LETTERS: Factors affect deliveries; less dazzling vision of city

Letters Updated: January 4, 2014 at 9:13 am • Published: January 1, 2014 | 12:00 am 0

Factors affecting package deliveries

Thank you Lori Stavang for the support. I am employed by one of the private delivery companies that has been much maligned since Dec. 26. How many of you who shop online purposely wait for the deeper discounts and "free" shipping, believing that it will arrive in two days? Did you notice that few of those companies making that promise are in this area? Bad weather elsewhere can have a negative impact on the planes and trucks that bring those packages across the country.

The fog here on Dec. 19 was so severe that our planes had to delay their landing. We've worked the past two Saturdays to get caught up and long after dark most weeknights.

As you, John and Jane Q. Public prepare to take down your decorations, please take a second to stand curbside and look back at your home: Are there any street lights in your neighborhood? Can your house number or mailbox be easily read after dark or did you put your lovely decorations over them? Do you live in a gated community and include your access code on your shipping label? Perhaps the item you had sent to your home required a signature, but there's no one there during normal delivery hours. All of these factors can impact "on time" deliveries. In parting, just remember Christmas, 2014 will be Dec. 25.

Rose Welch, Colorado Springs

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We do have heroes for our animals

I have so enjoyed your picture and article on Andrew Davenport saving the kitty from the smoke. It's permanently attached to my fridge, and will remain there to prove we still do have heroes for our animals.

Thanks, both Andrew and kitty are darling!

Colleen C. Rust, Colorado Springs

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Coexistence is a great thing

I think the Biblical golden rule applies to gay people. Mutual respect and understanding were the antidotes to the Jim Crow laws of the American South and to the apartheid laws of South Africa.

Coexistence is a great thing and two consenting adults signing a legal contract at their county clerk's office, which comes with thousands of rights and responsibilities, is a good thing. Studies have proven that married people are healthier and happier than single people.

May we live with peace and reconciliation, and may good will and harmony rule our civil society.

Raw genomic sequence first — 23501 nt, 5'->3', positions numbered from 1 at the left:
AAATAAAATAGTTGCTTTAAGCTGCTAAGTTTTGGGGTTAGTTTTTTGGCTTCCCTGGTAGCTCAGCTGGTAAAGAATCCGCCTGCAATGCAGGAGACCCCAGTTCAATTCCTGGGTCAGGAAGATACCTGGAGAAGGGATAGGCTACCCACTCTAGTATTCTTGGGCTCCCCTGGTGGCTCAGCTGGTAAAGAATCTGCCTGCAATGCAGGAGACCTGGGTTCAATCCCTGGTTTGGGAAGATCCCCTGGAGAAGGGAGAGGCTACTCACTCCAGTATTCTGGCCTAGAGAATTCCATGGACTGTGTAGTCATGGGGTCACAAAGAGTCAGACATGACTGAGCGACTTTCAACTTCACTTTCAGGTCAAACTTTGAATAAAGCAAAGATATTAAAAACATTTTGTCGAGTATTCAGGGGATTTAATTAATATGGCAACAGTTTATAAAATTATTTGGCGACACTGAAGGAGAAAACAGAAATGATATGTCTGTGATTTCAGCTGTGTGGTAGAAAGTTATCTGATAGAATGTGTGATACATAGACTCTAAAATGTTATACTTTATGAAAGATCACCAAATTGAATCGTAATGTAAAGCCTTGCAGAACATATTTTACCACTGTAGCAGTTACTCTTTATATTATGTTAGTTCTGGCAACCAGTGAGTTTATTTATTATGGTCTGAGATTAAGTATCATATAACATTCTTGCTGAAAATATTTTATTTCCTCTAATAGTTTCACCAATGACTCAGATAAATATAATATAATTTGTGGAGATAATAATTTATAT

Thomas Mooney, Aspen

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Regulations for recreational pot

This is in regard to the pictures of the Medicine Man dispensary in Denver, "Brace for the pot experiment" article. Notice the workers inspecting and trimming the marijuana are not wearing hairnets or gloves. It makes you wonder if they even wash their hands.

Marijuana retailers should be subject to the same health regulations for human consumption as other establishments.

Buyer beware.

Louise Carlson, Colorado Springs

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Switch could be a big yawn

Re: "Brace for the pot experiment" Dec. 30: I fully expect, and would be willing to bet, that the January first switch to legal pot will be just like the Y2K trigger, a big fat nothing event.

There may be a few more cars driving extra slowly, and maybe less people getting addicted to prescription painkillers but for the most part nothing extraordinary will occur. We will probably eventually see less people addicted to harder drugs, opting instead for a harmless legal alternative, less people in jail, and less domestic violence, and even less hot flashes for older women but in general, as for any big changes on January first, a big (yawn) Y2K will happen.

Max Clow, Colorado Springs

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A less dazzling vision around town

Jerry Varner ("Winners hide among many losers," Dec. 28) not only nailed it on the tactics behind the push for "Champion City," he glued it down in spotlighting with precision some issues for readers to ponder.

Mayor Steve Bach muses how he wants the public to become "more comfortable" with the vision of this venture and what it will take to realize it. A more apt translation: Time to get out the soft soap and start lathering up the citizenry to vote in favor of a tax increase. How many of those now unemployed, or who have had hours cut and salary decreases, if still working, can get caught up on bills way behind to enjoy events at the proposed downtown venue?

And after the construction phase ends, in what will permanent, well-paying jobs consist - maintenance, marketing and security? Indeed, security. Pay more to fund the SDS, more for approved utility hikes, more for higher insurance premiums/deductibles and now, please pay more to fund this dubious paradise.

A less dazzling vision that the mayor and those on City Council who have joined the Champions parade would like to ignore is one I regularly see when driving around town. The number of vacant units in small and large strip shopping centers is appalling. What's left in some are bars, massage and tattoo parlors, hookah joints and pawn shops. Tell those whose small businesses folded that the recession is over, all is pretty pink and they should vote for more taxes! It's unconscionable.

To close, the tax-weary shall pay for where the elite and tourists play.

Marcia A. Fields, Colorado Springs

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